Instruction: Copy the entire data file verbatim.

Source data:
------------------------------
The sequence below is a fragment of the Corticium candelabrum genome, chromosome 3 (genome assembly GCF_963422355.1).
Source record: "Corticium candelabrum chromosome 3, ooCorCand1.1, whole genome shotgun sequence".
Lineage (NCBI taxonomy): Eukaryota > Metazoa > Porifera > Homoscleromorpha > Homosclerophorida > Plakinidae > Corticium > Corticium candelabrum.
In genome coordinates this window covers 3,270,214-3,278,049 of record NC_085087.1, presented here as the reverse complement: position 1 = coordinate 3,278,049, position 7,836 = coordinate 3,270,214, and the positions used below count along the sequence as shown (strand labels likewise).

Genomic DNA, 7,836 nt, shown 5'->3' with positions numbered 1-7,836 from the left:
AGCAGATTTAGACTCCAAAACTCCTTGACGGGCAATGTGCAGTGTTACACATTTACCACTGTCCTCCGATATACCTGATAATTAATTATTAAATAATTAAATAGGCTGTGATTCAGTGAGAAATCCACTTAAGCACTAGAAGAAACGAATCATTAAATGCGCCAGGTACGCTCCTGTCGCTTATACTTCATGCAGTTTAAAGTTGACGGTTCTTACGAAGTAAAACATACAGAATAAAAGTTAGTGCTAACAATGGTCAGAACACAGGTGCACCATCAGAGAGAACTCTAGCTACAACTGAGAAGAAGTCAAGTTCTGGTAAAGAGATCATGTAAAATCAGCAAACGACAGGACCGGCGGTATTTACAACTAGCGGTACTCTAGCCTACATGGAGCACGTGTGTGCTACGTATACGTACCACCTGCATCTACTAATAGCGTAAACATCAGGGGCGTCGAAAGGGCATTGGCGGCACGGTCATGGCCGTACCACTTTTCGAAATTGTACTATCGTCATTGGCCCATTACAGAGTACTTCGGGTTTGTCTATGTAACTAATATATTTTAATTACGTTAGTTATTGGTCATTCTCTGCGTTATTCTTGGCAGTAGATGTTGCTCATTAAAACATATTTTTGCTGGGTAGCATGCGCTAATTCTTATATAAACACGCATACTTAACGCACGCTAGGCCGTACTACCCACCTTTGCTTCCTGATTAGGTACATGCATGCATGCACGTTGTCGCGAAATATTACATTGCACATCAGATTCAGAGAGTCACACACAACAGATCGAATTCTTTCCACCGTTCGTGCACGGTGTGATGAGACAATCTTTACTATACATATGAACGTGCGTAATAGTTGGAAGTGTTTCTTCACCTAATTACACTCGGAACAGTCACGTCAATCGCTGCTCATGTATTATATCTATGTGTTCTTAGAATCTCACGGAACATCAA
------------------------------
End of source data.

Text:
The sequence below is a fragment of the Corticium candelabrum genome, chromosome 3 (genome assembly GCF_963422355.1).
Source record: "Corticium candelabrum chromosome 3, ooCorCand1.1, whole genome shotgun sequence".
Lineage (NCBI taxonomy): Eukaryota > Metazoa > Porifera > Homoscleromorpha > Homosclerophorida > Plakinidae > Corticium > Corticium candelabrum.
In genome coordinates this window covers 3,270,214-3,278,049 of record NC_085087.1, presented here as the reverse complement: position 1 = coordinate 3,278,049, position 7,836 = coordinate 3,270,214, and the positions used below count along the sequence as shown (strand labels likewise).

Genomic DNA, 7,836 nt, shown 5'->3' with positions numbered 1-7,836 from the left:
AGCAGATTTAGACTCCAAAACTCCTTGACGGGCAATGTGCAGTGTTACACATTTACCACTGTCCTCCGATATACCTGATAATTAATTATTAAATAATTAAATAGGCTGTGATTCAGTGAGAAATCCACTTAAGCACTAGAAGAAACGAATCATTAAATGCGCCAGGTACGCTCCTGTCGCTTATACTTCATGCAGTTTAAAGTTGACGGTTCTTACGAAGTAAAACATACAGAATAAAAGTTAGTGCTAACAATGGTCAGAACACAGGTGCACCATCAGAGAGAACTCTAGCTACAACTGAGAAGAAGTCAAGTTCTGGTAAAGAGATCATGTAAAATCAGCAAACGACAGGACCGGCGGTATTTACAACTAGCGGTACTCTAGCCTACATGGAGCACGTGTGTGCTACGTATACGTACCACCTGCATCTACTAATAGCGTAAACATCAGGGGCGTCGAAAGGGCATTGGCGGCACGGTCATGGCCGTACCACTTTTCGAAATTGTACTATCGTCATTGGCCCATTACAGAGTACTTCGGGTTTGTCTATGTAACTAATATATTTTAATTACGTTAGTTATTGGTCATTCTCTGCGTTATTCTTGGCAGTAGATGTTGCTCATTAAAACATATTTTTGCTGGGTAGCATGCGCTAATTCTTATATAAACACGCATACTTAACGCACGCTAGGCCGTACTACCCACCTTTGCTTCCTGATTAGGTACATGCATGCATGCACGTTGTCGCGAAATATTACATTGCACATCAGATTCAGAGAGTCACACACAACAGATCGAATTCTTTCCACCGTTCGTGCACGGTGTGATGAGACAATCTTTACTATACATATGAACGTGCGTAATAGTTGGAAGTGTTTCTTCACCTAATTACACTCGGAACAGTCACGTCAATCGCTGCTCATGTATTATATCTATGTGTTCTTAGAATCTCACGGAACATCAA